Fluoride debate fuelled in Waikato
Should Hamilton's water be fluoridated?
As Hamilton prepares to finally put the highly controversial issue of water fluoridation before a tribunal, a Waikato District Health Board member has spoken out against mass medication through the region's water supplies.
Andrew Buckley went against the board's medical officer of health, Dr Felicity Dumble, when he said: "There is overwhelming evidence to support the position that fluoridation of water is not only ineffective in reducing dental cavities, but there are also health risks arising from this arcane public health strategy.
"The main issue here is not which side of the argument is right or wrong. The key issue is that people should have the right to choose to medicate themselves, not have it forced on upon them by a government agency," Mr Buckley said.
Dr Dumble said there was overwhelming expert medical support and evidence in favour of adding fluoride to drinking water.
"It's vital that people know the truth about the benefits of fluoride in drinking water, particularly as various city and district councils seek community feedback for and against the issue."
Thames-Coromandel District Council is holding a hearing on the matter this Thursday, and Hamilton will host a tribunal on the subject in May.
Some of the members of a tribunal that will decide whether Hamilton should continue to have fluoride added to its water say they are open-minded about the matter.
Deputy Mayor Gordon Chesterman said he had agreed not to comment on the matter ahead of the tribunal. He thought the decision should be made by the Ministry of Health.
Cr Roger Hennebry said he had to keep an open mind. "It's such a controversial hot topic because you're damned whichever way you go, to be honest. Both sides of the argument are very good. I do believe there's new evidence coming through and we have to see that.
"If we don't do it fair this time, we're absolutely stuffed really. We don't want to keep litigating and keep coming to this every damn 12 months. We need to really put a lid on it one way or another this time."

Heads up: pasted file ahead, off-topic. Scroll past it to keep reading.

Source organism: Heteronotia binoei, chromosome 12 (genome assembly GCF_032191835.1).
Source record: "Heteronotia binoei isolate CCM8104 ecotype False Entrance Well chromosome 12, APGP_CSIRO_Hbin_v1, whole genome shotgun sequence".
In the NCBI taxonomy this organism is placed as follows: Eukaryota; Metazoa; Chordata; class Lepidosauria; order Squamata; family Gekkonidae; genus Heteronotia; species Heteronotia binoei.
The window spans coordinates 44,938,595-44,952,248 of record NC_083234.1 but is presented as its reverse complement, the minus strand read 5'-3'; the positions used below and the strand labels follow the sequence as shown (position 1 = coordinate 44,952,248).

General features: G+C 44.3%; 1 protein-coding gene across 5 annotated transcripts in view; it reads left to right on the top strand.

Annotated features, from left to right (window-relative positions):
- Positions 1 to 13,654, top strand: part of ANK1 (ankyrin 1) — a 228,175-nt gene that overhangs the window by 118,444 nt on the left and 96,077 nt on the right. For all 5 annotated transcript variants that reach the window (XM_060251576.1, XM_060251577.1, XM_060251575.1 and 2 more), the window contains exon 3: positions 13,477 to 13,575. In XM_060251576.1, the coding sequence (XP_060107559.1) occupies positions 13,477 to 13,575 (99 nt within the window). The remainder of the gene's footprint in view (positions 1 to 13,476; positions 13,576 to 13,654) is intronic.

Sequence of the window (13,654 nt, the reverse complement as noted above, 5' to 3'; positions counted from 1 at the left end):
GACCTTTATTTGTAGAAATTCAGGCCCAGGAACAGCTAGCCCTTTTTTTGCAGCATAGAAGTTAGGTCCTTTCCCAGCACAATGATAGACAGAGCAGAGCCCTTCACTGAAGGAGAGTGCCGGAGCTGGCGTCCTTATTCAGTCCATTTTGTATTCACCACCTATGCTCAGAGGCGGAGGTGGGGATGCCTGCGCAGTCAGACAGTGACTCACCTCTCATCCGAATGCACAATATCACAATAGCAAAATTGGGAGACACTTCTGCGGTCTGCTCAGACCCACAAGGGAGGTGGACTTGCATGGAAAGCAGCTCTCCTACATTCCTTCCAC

He said there were issues last year when the Waikato District Health Board had spent a lot of money on experts who gave evidence, whereas those in opposition did not have the same resources available.
"This time there's going to be equal time given to both sides, so that's going to be fairer."
Cr Pippa Mahood was uncertain on whether she would be able to vote on the matter, given her involvement with the health board.
She was "keeping an open mind" until she could weigh up the pros and cons, and consider any new evidence, she said.
Cr Angela O'Leary said that while she too was keeping an open mind, she did for now have her own feelings on the matter.
"In my own personal view, I would like to see fluoride taken out of the water. I don't agree with medicating the population of a city for just a few people," she said.
Cr John Gower said people should have a choice about consuming fluoride in their water.
"Essentially I don't believe in this mass medication theory as some people do."
However, he wanted to hear all of the evidence presented at the tribunal before committing to a decision. "I think there are arguments both ways . . . Maybe there's an argument to leave it in because of the greater good."
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